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May 8th 2017  |  1  |  Category: Fiction  |  Author: Bigcountry  |  348 views

I wake up one Summer morning and look down at the large scar on my leg. Not many people know how I got it. But those who do, do not like to relive the events that happened in that dreadful week. My name is Rick Herring and this is my story.

September 5, 2010

12:00 PM

Blue Grass Airport

1 Hour Before Takeoff

It was a nice, warm day at the Blue Grass Airport in Lexington, Kentucky and there wasn’t a cloud in sight. It was a perfect day to fly.

As me and my co-pilot do our inspection of the plane as to make sure everything is in working condition I see that there is something on my partner’s mind, so I walk over and ask, “What’s the matter Doug? You seem a little upset.”

Doug looks up and says “I just don’t have a good feeling about this flight.”

I place my hand on Doug’s shoulder and rest it there for a minute before saying “Listen, we have flown with each other for 10 years and I have never had a problem in the air and I don’t plan on having one today, you hear.”

Doug sighs, but nods his head in agreement.


We finish our inspection of the exterior and enter the cockpit where we will be spending the next 10 hours working together to keep this bird in the sky and keep our passengers safe.

September 5, 2010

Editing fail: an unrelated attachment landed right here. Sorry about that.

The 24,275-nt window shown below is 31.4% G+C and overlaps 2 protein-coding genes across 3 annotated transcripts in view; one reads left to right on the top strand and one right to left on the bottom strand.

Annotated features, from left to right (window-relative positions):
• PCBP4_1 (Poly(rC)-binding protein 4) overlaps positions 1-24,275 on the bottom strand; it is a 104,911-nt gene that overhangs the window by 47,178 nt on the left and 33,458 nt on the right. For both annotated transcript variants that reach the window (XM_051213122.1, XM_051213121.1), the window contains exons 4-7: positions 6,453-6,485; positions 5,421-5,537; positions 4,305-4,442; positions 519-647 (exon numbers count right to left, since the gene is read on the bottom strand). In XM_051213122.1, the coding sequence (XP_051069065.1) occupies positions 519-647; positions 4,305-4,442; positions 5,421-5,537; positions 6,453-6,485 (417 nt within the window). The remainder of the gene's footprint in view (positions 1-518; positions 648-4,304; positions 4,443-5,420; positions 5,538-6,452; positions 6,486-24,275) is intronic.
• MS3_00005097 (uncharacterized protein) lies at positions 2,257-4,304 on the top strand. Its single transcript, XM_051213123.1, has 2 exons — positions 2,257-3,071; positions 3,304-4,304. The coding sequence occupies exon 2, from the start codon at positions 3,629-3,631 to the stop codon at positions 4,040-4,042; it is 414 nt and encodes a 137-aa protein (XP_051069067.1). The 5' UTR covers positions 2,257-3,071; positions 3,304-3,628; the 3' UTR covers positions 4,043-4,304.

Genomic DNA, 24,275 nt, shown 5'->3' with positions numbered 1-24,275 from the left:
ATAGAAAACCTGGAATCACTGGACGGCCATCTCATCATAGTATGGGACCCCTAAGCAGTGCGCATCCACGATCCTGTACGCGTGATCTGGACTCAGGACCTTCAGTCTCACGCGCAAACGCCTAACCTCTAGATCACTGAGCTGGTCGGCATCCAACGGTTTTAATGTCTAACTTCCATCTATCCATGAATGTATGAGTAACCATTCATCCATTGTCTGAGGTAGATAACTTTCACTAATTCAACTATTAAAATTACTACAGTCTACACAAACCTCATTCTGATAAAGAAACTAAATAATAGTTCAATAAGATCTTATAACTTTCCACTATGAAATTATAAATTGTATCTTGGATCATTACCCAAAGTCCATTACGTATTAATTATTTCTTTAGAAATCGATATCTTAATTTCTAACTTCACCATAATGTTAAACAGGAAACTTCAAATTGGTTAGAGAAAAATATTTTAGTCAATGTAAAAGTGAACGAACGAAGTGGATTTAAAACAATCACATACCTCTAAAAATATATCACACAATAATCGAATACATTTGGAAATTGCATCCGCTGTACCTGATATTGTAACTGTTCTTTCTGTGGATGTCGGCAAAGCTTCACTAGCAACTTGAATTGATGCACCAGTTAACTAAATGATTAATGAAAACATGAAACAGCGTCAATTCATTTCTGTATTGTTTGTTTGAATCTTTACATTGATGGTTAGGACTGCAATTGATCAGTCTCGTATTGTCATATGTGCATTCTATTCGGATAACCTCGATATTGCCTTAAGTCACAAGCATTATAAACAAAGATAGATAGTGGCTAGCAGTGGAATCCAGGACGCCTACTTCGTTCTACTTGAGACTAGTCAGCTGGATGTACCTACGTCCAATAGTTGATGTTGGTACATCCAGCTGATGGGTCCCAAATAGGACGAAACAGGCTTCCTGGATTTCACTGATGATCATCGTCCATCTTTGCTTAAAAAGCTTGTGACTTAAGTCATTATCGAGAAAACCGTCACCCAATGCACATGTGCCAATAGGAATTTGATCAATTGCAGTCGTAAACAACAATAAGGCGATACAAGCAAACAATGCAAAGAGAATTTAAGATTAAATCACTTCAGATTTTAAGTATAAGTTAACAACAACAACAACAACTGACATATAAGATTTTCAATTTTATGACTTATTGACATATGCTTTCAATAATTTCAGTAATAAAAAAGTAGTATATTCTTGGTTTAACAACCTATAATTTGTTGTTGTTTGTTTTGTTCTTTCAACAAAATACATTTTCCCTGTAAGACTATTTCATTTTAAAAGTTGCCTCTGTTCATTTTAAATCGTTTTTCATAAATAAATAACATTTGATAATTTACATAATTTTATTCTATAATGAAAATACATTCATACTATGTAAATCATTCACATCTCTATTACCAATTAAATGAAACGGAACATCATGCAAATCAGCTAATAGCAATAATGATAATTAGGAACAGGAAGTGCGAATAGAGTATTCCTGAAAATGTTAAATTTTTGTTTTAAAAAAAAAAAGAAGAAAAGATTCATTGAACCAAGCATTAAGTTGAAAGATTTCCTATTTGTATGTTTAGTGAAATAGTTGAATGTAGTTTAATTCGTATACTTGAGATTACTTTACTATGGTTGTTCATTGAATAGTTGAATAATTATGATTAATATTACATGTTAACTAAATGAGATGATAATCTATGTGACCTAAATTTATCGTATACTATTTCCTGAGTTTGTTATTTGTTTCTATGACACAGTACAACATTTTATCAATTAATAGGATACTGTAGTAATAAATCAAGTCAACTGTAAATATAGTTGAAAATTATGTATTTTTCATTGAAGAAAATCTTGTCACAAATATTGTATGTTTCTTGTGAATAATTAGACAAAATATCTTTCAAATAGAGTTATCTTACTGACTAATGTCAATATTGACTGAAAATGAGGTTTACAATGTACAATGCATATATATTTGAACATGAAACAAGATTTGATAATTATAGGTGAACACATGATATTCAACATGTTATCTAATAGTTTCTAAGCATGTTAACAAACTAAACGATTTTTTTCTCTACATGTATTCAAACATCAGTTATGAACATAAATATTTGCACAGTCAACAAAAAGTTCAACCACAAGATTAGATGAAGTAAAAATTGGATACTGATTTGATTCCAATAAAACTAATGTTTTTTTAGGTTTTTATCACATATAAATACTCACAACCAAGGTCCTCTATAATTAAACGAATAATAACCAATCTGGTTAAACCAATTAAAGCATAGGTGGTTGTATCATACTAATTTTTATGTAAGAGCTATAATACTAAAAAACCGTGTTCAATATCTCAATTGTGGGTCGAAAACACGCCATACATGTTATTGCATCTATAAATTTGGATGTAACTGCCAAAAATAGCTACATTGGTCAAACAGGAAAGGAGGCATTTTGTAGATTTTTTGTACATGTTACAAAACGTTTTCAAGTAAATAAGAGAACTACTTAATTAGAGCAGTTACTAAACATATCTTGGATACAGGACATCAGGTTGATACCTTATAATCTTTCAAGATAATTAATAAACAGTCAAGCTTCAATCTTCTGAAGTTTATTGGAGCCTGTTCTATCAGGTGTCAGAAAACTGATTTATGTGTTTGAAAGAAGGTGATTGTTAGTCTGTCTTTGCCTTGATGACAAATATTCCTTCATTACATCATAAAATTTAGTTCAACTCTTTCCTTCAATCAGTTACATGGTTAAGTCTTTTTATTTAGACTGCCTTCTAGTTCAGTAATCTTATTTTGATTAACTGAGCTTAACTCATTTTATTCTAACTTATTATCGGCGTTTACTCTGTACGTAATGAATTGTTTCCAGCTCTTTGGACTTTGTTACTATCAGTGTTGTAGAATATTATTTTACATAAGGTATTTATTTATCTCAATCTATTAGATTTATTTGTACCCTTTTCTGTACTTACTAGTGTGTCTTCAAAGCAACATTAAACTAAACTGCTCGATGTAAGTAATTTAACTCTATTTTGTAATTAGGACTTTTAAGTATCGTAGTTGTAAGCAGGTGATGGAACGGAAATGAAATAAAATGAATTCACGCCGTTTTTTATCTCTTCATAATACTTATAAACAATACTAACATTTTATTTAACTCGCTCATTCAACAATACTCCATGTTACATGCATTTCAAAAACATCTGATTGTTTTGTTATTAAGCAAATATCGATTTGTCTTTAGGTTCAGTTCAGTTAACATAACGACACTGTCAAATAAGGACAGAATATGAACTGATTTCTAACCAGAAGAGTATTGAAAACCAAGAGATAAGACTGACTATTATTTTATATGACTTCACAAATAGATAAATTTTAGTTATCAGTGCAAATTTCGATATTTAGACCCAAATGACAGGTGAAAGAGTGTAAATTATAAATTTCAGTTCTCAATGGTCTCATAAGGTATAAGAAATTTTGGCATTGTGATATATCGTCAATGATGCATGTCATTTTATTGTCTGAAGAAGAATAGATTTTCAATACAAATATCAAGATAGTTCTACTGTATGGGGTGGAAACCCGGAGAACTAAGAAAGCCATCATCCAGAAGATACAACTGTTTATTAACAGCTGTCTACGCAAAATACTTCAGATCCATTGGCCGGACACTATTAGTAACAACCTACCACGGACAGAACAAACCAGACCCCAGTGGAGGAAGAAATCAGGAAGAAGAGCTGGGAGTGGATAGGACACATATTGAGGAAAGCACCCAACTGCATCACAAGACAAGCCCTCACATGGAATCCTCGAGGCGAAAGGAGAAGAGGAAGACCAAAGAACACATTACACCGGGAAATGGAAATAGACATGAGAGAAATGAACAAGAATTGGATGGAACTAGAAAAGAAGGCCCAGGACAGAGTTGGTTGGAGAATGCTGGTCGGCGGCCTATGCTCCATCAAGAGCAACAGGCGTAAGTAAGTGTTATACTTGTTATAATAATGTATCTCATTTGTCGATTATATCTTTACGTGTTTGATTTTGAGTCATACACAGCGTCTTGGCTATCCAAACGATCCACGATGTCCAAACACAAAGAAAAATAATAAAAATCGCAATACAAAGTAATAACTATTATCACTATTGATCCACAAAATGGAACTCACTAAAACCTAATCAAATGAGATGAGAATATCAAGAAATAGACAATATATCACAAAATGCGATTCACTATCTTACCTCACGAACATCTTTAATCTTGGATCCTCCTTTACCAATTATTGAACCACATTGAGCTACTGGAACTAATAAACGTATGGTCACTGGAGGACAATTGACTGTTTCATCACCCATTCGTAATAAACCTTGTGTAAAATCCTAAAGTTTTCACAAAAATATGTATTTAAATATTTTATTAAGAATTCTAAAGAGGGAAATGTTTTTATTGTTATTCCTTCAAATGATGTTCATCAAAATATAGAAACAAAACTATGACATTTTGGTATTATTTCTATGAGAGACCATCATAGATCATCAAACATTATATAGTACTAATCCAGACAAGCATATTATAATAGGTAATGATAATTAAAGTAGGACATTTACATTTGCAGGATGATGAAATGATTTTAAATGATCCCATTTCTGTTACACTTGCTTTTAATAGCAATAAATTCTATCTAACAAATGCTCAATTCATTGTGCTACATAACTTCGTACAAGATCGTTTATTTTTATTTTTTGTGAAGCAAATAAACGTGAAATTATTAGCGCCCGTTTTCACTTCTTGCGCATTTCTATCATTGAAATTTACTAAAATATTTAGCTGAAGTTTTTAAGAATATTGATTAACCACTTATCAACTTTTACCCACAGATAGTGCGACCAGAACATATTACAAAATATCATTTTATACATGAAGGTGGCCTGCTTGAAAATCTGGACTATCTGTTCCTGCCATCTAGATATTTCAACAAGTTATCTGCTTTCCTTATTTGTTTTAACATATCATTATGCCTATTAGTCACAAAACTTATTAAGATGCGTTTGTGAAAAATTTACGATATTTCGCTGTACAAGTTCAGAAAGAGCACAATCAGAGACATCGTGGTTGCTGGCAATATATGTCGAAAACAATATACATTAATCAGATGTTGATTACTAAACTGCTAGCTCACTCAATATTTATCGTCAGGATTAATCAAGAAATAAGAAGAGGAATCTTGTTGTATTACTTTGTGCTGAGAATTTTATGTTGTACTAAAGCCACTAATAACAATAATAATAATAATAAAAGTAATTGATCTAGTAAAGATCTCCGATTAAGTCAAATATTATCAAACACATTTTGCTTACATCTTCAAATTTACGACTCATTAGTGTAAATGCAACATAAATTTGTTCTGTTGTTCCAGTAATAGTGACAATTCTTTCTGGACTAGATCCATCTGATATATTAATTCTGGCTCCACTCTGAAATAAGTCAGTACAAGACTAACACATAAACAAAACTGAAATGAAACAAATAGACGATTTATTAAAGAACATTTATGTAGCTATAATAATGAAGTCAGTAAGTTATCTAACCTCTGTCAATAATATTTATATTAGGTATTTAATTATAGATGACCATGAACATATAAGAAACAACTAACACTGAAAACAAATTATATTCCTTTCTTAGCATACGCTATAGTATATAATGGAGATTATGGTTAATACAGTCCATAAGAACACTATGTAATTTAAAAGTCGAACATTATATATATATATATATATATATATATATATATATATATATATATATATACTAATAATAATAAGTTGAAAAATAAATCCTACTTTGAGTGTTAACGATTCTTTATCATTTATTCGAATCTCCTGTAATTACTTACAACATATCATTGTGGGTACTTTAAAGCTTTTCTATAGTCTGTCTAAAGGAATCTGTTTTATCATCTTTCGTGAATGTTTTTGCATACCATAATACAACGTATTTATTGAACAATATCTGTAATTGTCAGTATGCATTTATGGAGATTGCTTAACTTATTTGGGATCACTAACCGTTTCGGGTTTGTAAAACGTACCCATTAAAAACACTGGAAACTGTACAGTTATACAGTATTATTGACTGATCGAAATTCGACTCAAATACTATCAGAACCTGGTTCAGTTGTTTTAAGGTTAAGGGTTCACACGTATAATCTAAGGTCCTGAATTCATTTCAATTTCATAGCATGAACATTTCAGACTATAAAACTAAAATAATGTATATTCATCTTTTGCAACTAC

1:00 PM

Blue Grass Airport, Runway 5

“Passengers, this is your captain speaking, we are about to takeoff so I need you all to store any luggage you don’t need for this flight in the compartment above you and buckle up your seatbelts. Thank you.” I say once I have all of my equipment and computers ready to go.

        “Flight 40369, this is air traffic control do you copy?

I grab the radio and respond “Don’t tell me you think I have crashed this plane before I have even started to takeoff, Patricia.”


Patricia smiles in the control tower and says “You are cleared for takeoff Rick.”

I start the engines of the plane and taxi the plane to the middle of the runway. It is only when I am in the middle of the runway that I see a small figure standing in front of the plane’s path to leave the airport. The problem is I don’t see the guy until we are about to reach the speed in which we are about to lift this mechanical bird into the air and leave Lexington to transport all the passengers on board to California.